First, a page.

Read more: Massive winter storm will hit Ireland

Severe rain and gale force winds lashed Ireland threatening to cause flooding on Sunday evening. Met Eireann (Irish Meteorological Services) has issued a warning of continued high gales throughout Monday.
Two people were killed when their bus crashed on the N17 road between Galway and Tuam. The accident occurred shortly after 8pm on Sunday when a bus carrying students from Limerick to Mary collided with a van. The crash has been blamed on the poor weather conditions.
The drivers of the vehicles, aged in their 30s and 60s were both pronounced dead at the scene. Ten other passengers were also injured.
The police have warned that difficult driving conditions, high gale force winds and risk of coastal flooding would continue throughout Monday.

The south and southeast of Ireland are still expected to be the worst affected as the tail of the United States, Hurricane Thomas bring a huge swell off the Atlantic coast measuring up to eight meters.

Meteorologist, Eoin Sherlock, told the Sunday Business Post that several factors were coinciding causing the stormy conditions.

He said “‘There will be gusts of up to 100 kilometres (62 miles) an hour, and between 25mm and 30mm of rain, but this is not excessive.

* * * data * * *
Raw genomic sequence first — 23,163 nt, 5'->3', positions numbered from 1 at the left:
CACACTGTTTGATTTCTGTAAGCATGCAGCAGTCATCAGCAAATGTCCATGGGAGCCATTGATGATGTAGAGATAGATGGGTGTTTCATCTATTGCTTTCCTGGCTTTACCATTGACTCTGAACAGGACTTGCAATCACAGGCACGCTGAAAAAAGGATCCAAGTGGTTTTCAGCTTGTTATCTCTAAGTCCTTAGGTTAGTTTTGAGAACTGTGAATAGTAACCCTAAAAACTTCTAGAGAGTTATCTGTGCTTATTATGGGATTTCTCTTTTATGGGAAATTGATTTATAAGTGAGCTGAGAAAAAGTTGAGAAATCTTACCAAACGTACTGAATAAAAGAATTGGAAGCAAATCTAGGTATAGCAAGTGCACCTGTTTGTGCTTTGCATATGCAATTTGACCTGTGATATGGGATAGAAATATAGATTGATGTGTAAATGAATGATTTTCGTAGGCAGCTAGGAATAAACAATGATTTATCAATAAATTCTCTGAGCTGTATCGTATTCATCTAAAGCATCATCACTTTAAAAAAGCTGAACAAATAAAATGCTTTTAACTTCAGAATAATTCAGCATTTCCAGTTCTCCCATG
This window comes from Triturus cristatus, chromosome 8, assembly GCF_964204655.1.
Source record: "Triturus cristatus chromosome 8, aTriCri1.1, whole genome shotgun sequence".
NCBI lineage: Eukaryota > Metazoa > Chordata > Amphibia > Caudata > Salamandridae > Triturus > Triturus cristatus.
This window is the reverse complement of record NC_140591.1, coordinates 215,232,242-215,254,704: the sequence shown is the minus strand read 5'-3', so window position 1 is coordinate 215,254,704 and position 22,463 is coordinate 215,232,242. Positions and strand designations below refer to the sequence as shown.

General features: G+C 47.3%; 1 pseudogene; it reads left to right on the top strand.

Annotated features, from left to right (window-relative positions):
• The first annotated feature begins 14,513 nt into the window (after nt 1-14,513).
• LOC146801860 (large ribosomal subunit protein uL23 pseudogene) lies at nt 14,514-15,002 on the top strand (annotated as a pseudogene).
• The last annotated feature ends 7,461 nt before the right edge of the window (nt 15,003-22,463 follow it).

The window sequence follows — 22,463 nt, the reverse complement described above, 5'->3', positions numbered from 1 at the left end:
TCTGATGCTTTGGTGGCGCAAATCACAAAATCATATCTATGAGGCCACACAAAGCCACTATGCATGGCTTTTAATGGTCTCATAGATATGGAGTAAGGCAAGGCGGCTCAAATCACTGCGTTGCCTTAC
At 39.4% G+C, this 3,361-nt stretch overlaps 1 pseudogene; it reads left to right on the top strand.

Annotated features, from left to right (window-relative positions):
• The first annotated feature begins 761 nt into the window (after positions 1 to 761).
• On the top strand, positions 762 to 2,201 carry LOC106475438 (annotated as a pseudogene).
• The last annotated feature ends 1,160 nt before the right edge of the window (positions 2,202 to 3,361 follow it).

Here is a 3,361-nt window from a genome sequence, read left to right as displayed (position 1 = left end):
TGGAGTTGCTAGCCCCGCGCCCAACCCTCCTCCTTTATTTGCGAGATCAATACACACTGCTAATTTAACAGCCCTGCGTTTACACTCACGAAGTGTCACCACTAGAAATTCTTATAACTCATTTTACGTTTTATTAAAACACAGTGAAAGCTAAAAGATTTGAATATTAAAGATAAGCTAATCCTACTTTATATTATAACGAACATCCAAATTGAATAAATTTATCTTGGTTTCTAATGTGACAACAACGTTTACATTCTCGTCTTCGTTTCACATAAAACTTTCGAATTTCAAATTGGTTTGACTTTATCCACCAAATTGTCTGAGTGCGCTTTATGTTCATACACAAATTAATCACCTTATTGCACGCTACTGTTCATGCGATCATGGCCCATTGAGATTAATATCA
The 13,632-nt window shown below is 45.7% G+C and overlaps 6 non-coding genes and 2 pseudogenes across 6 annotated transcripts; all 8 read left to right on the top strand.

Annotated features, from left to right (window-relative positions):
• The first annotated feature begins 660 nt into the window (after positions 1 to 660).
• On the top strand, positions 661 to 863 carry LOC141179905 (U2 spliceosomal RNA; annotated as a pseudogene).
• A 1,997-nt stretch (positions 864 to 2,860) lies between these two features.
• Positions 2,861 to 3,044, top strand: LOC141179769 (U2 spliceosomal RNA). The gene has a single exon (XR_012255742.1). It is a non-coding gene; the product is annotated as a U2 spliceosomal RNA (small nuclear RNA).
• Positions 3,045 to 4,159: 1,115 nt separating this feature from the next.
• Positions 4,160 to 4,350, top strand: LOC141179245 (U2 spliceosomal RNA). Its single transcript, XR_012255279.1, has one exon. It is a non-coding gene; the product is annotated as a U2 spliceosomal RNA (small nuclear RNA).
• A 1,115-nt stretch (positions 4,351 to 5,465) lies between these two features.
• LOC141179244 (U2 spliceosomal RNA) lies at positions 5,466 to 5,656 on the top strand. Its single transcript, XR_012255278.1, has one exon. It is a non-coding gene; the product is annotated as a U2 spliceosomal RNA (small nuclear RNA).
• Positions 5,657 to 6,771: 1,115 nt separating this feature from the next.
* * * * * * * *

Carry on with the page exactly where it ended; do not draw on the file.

We are lucky in that October was a relatively dry month, so the ground is not saturated and I wouldn’t expect rivers to burst their banks. Coastal flooding could occur though, for a number of reasons.

‘‘The strong winds, combined with low pressure, suck up water on the surface of the ocean, and the new moon means we have higher tides.

‘‘This means the water is a few centimetres higher than normal, and the extra high waves in the Atlantic can lead to a storm surge," he said.
Although some inland areas experienced flooding due to blocked drains, on Sunday night Met Eireann said high seas would be the main cause for concern throughout Monday.
Low lying areas in Dublin, such as Sandymount and Clontarf continue to be at risk as high-tide arrives at midday. The areas have been protected by 500 one-tonne sand bags by Dublin City Council and the Army.
The council have also said St John’s Road East, Gilford Road and Avenue, Lea Road, New Grove Avenue and Seafort Avenue would be closed until midday on Tuesday. Clontarf and Sandymont car parks will also remain closed. They also warned that they may close the Coast Road at Clontarf, from Alfie Byrne Road to Watermill Road.

Read more: Massive winter storm will hit Ireland

Flooding in Dublin